School leaders should place the same importance of balancing their budgets as achieving educational attainment, the Education Funding Agency’s top boss has said today.

Peter Lauener, chief executive of the EFA, urged headteachers and school business managers to “bring both agendas together so they are both serving the mission of improving educational standards”.

He said: “Standards are a key part of meeting the challenges that you all face in the next few years.

“Headteachers need to lead these financial and organisational challenges just as much as they need to lead the challenge of raising education standards in schools.”

The EFA is overseen by the Department for Education and manages £54 billion a year to support all state-funded education for three-to-19-year-olds at schools, colleges and other training organisations.

Mr Lauener was speaking at the National Association of School Business Management (NASBM) conference in Birmingham today.

New professional standards for school business managers were launched at the event.

They will help inform future CPD progression and career plans and will be used by schools to assess operational capacity, NASBM said.

Children’s minister Sam Gyimah said: “The new standards will not only define the characteristics of a good school business management professional, but will increase their standing and reputation, as experts in their field.”

Stephen Morales (pictured right), chief executive of NASBM, said it marks an “extremely important milestone” for the profession.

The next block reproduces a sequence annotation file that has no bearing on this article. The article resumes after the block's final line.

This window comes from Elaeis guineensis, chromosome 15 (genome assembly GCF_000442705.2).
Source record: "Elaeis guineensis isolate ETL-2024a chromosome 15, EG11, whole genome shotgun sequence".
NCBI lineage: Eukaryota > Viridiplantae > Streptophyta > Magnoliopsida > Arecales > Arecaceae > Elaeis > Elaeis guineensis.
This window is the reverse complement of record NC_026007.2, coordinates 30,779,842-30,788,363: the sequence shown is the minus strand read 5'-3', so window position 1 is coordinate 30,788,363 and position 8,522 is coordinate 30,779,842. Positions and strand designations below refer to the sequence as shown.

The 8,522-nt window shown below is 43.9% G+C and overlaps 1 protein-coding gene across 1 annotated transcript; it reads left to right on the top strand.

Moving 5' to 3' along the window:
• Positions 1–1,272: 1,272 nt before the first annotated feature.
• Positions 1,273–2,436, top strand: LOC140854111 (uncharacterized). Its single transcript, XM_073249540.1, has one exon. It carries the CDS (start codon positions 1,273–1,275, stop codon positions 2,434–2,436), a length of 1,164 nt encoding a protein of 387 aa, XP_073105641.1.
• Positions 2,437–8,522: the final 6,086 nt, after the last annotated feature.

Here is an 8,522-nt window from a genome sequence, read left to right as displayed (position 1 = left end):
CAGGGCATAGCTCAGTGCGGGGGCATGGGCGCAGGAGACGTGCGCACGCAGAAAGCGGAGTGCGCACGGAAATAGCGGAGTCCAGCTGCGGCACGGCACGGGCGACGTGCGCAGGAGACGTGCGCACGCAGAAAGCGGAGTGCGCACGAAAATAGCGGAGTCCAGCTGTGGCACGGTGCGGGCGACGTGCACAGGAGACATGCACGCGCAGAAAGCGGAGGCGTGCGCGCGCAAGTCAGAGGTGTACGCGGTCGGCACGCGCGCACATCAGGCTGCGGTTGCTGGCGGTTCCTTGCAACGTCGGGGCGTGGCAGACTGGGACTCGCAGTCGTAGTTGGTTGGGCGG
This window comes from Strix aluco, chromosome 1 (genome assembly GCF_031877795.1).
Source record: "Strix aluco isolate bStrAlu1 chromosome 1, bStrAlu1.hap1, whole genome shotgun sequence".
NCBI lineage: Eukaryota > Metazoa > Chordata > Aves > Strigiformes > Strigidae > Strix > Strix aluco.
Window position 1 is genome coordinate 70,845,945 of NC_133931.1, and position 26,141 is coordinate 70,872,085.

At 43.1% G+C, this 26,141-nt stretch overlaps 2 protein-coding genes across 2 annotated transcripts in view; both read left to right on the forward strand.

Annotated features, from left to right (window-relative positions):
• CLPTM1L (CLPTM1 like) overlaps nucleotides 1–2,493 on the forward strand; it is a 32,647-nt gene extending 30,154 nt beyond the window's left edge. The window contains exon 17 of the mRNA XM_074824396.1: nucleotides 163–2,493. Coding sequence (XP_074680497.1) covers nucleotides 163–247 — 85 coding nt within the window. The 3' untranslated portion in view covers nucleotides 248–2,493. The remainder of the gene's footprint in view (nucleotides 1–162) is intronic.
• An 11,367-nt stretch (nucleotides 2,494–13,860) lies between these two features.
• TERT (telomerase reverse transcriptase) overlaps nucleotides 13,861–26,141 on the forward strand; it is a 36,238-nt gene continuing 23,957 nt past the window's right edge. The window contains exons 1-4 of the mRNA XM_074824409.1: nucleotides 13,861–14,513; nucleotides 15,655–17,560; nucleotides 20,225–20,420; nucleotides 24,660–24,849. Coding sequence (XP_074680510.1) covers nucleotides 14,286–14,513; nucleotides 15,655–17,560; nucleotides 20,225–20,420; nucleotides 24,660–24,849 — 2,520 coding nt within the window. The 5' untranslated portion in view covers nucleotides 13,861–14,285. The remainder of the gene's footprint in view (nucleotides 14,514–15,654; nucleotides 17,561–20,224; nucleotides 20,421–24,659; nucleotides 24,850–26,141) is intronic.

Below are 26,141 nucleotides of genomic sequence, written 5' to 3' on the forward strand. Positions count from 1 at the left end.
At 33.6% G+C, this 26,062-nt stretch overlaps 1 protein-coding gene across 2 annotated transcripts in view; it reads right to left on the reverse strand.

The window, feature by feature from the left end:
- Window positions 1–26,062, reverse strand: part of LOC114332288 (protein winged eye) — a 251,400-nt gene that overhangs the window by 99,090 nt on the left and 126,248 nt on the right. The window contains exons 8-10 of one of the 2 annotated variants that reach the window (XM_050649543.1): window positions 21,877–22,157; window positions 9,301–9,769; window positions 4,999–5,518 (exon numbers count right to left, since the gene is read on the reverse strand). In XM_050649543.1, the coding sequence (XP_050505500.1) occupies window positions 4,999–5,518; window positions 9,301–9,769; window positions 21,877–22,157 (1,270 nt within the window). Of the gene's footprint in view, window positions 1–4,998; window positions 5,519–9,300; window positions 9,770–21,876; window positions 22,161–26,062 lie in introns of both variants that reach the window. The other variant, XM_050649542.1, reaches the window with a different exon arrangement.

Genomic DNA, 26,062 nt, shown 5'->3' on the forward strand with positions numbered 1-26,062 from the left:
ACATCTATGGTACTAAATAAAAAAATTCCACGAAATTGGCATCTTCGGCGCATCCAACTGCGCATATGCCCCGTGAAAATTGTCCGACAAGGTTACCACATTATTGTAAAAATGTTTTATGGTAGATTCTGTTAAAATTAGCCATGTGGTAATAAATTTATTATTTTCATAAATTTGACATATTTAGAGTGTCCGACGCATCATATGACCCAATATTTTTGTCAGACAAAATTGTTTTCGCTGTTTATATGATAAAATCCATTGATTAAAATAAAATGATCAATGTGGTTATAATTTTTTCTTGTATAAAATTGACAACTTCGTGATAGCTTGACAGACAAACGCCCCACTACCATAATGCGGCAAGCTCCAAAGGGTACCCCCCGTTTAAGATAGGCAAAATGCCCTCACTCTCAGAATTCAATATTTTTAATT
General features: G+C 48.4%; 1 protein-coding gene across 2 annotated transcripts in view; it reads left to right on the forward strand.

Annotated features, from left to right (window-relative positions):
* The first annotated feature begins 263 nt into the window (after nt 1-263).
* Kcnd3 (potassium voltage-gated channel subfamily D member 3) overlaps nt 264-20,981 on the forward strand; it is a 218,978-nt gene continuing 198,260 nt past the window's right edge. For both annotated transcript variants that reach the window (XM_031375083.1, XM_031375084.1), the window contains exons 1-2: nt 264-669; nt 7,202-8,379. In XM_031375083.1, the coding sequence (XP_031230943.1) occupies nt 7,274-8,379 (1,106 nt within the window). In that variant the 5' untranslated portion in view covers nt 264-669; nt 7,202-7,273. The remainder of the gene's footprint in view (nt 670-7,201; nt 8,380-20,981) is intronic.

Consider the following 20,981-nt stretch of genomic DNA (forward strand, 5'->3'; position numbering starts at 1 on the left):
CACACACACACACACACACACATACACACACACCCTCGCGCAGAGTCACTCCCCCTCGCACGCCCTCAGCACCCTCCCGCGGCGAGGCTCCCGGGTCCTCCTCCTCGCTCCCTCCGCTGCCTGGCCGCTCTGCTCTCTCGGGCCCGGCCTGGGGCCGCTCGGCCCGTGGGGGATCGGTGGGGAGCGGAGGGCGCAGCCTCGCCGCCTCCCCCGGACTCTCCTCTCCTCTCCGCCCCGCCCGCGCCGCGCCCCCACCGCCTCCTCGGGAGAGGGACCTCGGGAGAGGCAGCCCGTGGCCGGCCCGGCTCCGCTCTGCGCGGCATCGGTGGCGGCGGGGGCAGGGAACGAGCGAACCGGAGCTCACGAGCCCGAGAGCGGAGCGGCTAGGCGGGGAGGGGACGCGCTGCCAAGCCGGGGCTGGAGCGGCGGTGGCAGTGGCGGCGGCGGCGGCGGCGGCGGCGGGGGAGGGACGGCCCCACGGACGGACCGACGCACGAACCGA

“It’s a response to unprecedented changes in the education landscape – with more autonomy and a diminishing role for local authorities.

“Through professional standards we have secured the future leadership of the school business management profession.”

Budget funding pressures accounted for the majority of questions during the morning session.

Mr Lauener said: “Funding has been pretty tough and there’s going to be no letting up.”

During a question and answer session he backed the pledge by ministers for a national funding formula, saying he is not a great fan of school forums.

But added: “They might be the least worst system we can operate in this system.”

He also said he would pass on to ministers the strong feelings from the audience that school business managers should have a place on school forums. A school forum acts as a consultative body and a decision making body on school issues.

View the professional standards at